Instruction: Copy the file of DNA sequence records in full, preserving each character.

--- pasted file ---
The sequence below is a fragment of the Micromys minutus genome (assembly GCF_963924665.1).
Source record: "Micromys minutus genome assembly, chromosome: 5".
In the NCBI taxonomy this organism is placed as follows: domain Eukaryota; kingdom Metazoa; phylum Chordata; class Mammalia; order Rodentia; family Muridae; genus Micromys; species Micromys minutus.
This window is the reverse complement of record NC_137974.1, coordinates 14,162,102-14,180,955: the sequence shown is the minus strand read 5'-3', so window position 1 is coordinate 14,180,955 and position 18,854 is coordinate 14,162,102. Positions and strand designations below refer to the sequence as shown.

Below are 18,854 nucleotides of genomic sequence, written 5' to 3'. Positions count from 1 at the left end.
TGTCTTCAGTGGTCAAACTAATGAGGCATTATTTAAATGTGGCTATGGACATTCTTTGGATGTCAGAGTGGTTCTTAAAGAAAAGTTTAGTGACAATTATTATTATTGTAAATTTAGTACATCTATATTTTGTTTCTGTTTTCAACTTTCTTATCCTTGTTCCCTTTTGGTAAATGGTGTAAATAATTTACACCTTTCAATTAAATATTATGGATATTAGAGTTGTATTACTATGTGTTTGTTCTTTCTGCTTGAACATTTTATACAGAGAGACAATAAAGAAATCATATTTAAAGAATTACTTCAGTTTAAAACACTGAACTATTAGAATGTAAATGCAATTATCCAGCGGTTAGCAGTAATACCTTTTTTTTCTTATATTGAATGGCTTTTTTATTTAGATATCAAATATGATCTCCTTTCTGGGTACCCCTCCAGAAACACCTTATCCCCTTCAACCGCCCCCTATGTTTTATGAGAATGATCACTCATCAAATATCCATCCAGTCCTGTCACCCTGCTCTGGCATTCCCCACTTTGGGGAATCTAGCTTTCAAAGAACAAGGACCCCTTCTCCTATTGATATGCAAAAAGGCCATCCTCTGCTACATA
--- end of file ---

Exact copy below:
The sequence below is a fragment of the Micromys minutus genome (assembly GCF_963924665.1).
Source record: "Micromys minutus genome assembly, chromosome: 5".
In the NCBI taxonomy this organism is placed as follows: domain Eukaryota; kingdom Metazoa; phylum Chordata; class Mammalia; order Rodentia; family Muridae; genus Micromys; species Micromys minutus.
This window is the reverse complement of record NC_137974.1, coordinates 14,162,102-14,180,955: the sequence shown is the minus strand read 5'-3', so window position 1 is coordinate 14,180,955 and position 18,854 is coordinate 14,162,102. Positions and strand designations below refer to the sequence as shown.

Below are 18,854 nucleotides of genomic sequence, written 5' to 3'. Positions count from 1 at the left end.
TGTCTTCAGTGGTCAAACTAATGAGGCATTATTTAAATGTGGCTATGGACATTCTTTGGATGTCAGAGTGGTTCTTAAAGAAAAGTTTAGTGACAATTATTATTATTGTAAATTTAGTACATCTATATTTTGTTTCTGTTTTCAACTTTCTTATCCTTGTTCCCTTTTGGTAAATGGTGTAAATAATTTACACCTTTCAATTAAATATTATGGATATTAGAGTTGTATTACTATGTGTTTGTTCTTTCTGCTTGAACATTTTATACAGAGAGACAATAAAGAAATCATATTTAAAGAATTACTTCAGTTTAAAACACTGAACTATTAGAATGTAAATGCAATTATCCAGCGGTTAGCAGTAATACCTTTTTTTTCTTATATTGAATGGCTTTTTTATTTAGATATCAAATATGATCTCCTTTCTGGGTACCCCTCCAGAAACACCTTATCCCCTTCAACCGCCCCCTATGTTTTATGAGAATGATCACTCATCAAATATCCATCCAGTCCTGTCACCCTGCTCTGGCATTCCCCACTTTGGGGAATCTAGCTTTCAAAGAACAAGGACCCCTTCTCCTATTGATATGCAAAAAGGCCATCCTCTGCTACATA